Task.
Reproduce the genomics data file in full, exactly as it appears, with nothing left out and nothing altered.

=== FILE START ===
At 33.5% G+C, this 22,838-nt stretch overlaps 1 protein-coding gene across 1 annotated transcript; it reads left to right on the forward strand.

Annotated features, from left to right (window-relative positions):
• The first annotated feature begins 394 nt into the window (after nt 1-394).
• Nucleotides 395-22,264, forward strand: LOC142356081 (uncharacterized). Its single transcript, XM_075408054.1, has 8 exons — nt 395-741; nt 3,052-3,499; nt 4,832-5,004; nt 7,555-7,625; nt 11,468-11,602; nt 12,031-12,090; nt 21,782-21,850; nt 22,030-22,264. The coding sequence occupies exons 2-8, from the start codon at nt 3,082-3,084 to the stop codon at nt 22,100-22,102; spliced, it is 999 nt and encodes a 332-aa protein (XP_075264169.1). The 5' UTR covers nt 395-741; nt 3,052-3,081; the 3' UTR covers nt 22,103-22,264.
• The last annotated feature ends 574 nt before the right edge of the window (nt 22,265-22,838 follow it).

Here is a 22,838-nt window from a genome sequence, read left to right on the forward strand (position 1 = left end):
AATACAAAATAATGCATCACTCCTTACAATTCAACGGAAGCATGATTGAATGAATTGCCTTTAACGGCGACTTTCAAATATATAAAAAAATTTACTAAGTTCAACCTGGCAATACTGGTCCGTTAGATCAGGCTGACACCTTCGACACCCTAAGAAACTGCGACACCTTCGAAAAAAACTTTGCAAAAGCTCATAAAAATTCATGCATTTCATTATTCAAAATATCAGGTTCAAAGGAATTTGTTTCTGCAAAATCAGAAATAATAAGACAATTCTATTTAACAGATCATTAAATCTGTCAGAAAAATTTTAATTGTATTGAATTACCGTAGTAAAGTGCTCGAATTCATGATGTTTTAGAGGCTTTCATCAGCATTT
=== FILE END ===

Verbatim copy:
At 33.5% G+C, this 22,838-nt stretch overlaps 1 protein-coding gene across 1 annotated transcript; it reads left to right on the forward strand.

Annotated features, from left to right (window-relative positions):
• The first annotated feature begins 394 nt into the window (after nt 1-394).
• Nucleotides 395-22,264, forward strand: LOC142356081 (uncharacterized). Its single transcript, XM_075408054.1, has 8 exons — nt 395-741; nt 3,052-3,499; nt 4,832-5,004; nt 7,555-7,625; nt 11,468-11,602; nt 12,031-12,090; nt 21,782-21,850; nt 22,030-22,264. The coding sequence occupies exons 2-8, from the start codon at nt 3,082-3,084 to the stop codon at nt 22,100-22,102; spliced, it is 999 nt and encodes a 332-aa protein (XP_075264169.1). The 5' UTR covers nt 395-741; nt 3,052-3,081; the 3' UTR covers nt 22,103-22,264.
• The last annotated feature ends 574 nt before the right edge of the window (nt 22,265-22,838 follow it).

Here is a 22,838-nt window from a genome sequence, read left to right on the forward strand (position 1 = left end):
AATACAAAATAATGCATCACTCCTTACAATTCAACGGAAGCATGATTGAATGAATTGCCTTTAACGGCGACTTTCAAATATATAAAAAAATTTACTAAGTTCAACCTGGCAATACTGGTCCGTTAGATCAGGCTGACACCTTCGACACCCTAAGAAACTGCGACACCTTCGAAAAAAACTTTGCAAAAGCTCATAAAAATTCATGCATTTCATTATTCAAAATATCAGGTTCAAAGGAATTTGTTTCTGCAAAATCAGAAATAATAAGACAATTCTATTTAACAGATCATTAAATCTGTCAGAAAAATTTTAATTGTATTGAATTACCGTAGTAAAGTGCTCGAATTCATGATGTTTTAGAGGCTTTCATCAGCATTT